- The Washington Times - Wednesday, November 16, 2005


Bomb kills U.S. soldier

KABUL — A bomb exploded yesterday near U.S. and Afghan troops as they patrolled in volatile eastern Afghanistan, killing an American soldier and wounding another, the military said.

The incident occurred a day after suicide bombers rammed cars filled with explosives into NATO peacekeepers in two attacks in the Afghan capital. The death toll in those attacks rose to nine yesterday.


King replaces 11 advisers

AMMAN — Jordan’s King Abdullah II dismissed the chief of his royal court and 10 advisers yesterday in a long-expected move, brought forward after suicide bombings last week that killed 58 persons, a senior official said.

Palace aides said Salem Turk, a former deputy chief of staff, would replace former Prime Minister Faisal Fayez as chief of the royal court. Marouf al-Bakhit, Amman’s ambassador to Israel, will replace security chief Saad Kheir.

Jordan also introduced strict security measures aimed at foreigners and said it was drafting the country’s first anti-terrorism legislation to prevent attacks. The U.S. Embassy said the number of Americans killed in the bombings had risen to four with the death of a man.


Princess weds, turns commoner

TOKYO — The only daughter of Japan’s Emperor Akihito and Empress Michiko married a childhood friend yesterday and began life as a commoner.

Thousands of well-wishers cheered 36-year-old Princess Sayako as she was driven from the palace grounds to the Imperial Hotel, where she married Yoshiki Kuroda, a Tokyo city employee, in a low-key ceremony.

It was the first time an emperor’s daughter had married a commoner. The former princess, now known as Sayako Kuroda, moved to a Tokyo apartment to begin life as a wife and taxpayer.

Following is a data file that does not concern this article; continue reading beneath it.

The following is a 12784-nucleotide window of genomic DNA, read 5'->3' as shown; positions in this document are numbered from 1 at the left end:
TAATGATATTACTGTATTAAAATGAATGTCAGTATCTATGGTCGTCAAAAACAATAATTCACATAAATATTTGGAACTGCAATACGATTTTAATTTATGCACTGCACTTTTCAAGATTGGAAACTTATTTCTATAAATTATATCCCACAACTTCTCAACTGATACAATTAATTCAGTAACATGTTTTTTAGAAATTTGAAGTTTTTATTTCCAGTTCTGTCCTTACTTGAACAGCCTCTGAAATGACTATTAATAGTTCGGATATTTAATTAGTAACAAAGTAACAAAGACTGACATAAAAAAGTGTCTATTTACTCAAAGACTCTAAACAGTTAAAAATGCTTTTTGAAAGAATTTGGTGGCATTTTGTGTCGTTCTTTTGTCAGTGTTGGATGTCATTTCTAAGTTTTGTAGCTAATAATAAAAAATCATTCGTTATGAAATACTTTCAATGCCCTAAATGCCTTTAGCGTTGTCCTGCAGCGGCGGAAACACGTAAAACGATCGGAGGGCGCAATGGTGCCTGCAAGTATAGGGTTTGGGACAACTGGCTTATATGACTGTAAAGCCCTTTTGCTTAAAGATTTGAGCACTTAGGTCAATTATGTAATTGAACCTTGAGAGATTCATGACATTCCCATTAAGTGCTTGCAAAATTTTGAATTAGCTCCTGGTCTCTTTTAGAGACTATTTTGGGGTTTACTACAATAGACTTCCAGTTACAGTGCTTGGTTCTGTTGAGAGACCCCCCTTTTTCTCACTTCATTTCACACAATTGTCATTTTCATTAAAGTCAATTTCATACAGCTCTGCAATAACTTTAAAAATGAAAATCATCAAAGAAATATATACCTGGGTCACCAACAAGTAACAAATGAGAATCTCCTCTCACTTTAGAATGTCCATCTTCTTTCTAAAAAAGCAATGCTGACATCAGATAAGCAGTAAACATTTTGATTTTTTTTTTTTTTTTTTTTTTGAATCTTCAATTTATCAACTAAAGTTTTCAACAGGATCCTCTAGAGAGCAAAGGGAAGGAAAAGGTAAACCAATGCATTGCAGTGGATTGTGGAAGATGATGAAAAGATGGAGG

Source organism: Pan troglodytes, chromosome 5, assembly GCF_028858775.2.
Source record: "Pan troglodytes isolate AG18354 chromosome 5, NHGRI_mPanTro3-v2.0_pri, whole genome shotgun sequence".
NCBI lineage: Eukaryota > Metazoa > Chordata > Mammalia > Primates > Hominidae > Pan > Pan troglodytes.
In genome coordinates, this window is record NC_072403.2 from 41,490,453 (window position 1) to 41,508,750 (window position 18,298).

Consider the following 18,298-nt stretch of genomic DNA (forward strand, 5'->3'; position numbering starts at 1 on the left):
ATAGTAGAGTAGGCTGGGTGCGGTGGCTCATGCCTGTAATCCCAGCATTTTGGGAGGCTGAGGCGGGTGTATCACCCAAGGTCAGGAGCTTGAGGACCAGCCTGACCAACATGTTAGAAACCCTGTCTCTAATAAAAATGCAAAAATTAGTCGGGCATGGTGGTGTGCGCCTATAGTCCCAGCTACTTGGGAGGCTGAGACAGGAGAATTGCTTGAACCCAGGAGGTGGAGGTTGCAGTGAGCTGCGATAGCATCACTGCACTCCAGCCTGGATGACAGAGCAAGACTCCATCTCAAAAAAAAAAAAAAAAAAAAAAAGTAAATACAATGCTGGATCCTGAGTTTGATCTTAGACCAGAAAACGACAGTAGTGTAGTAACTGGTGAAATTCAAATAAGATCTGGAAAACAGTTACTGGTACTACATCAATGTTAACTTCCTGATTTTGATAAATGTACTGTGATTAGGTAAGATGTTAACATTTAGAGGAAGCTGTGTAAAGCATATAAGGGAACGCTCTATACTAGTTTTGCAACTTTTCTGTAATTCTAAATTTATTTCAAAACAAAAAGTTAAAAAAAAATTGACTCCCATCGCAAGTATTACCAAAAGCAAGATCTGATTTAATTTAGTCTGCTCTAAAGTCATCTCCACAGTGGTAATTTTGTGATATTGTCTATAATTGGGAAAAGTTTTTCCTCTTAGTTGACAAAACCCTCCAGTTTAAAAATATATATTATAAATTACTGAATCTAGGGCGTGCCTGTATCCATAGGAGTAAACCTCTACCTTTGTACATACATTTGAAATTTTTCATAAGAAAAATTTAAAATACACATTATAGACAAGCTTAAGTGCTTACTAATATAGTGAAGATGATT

Violence mars runoff vote

CAIRO — Scattered violence and accusations of vote buying and intimidation yesterday marred Egyptian parliamentary runoff elections, in which the Islamist opposition is challenging the ruling National Democratic Party.

A woman was shot and injured outside a voting station in Old Cairo, a working-class area in the south of the capital. Partisans overturned tables and threw them downstairs during voting in a city-center district.


Lawmakers vote to extend emergency

PARIS — France’s lower house of parliament voted yesterday to extend a state of emergency for three months, after the government said the extra powers are needed to end the country’s worst civil unrest in four decades.

The government also moved to deport 10 foreigners convicted during the 19 days of violence, as Prime Minister Dominique de Villepin toured a riot-hit suburb.

The measure next goes to the Senate, where it is expected to be approved today and go into effect midnight Monday.


Court postpones verdict in HIV case

TRIPOLI — The Supreme Court yesterday postponed to Jan. 31 its ruling on an appeal for five Bulgarian nurses and a Palestinian doctor who were condemned to death after being convicted of infecting more than 400 children with the AIDS virus.

The six were convicted in May 2004 on charges of intentionally infecting the children with HIV as part of an experiment to find a cure for AIDS. They were sentenced to death by firing squad.


Ex-president held in atrocities case

DAKAR, Senegal — Former Chadian President Hissene Habre was arrested yesterday and taken to court in Senegal, where he has come under an international warrant issued in Belgium, said a lawyer seeking his extradition.

Mr. Habre is accused of atrocities during his 1982-90 regime and has lived in exile in Senegal since 1990.

From wire dispatches and staff reports

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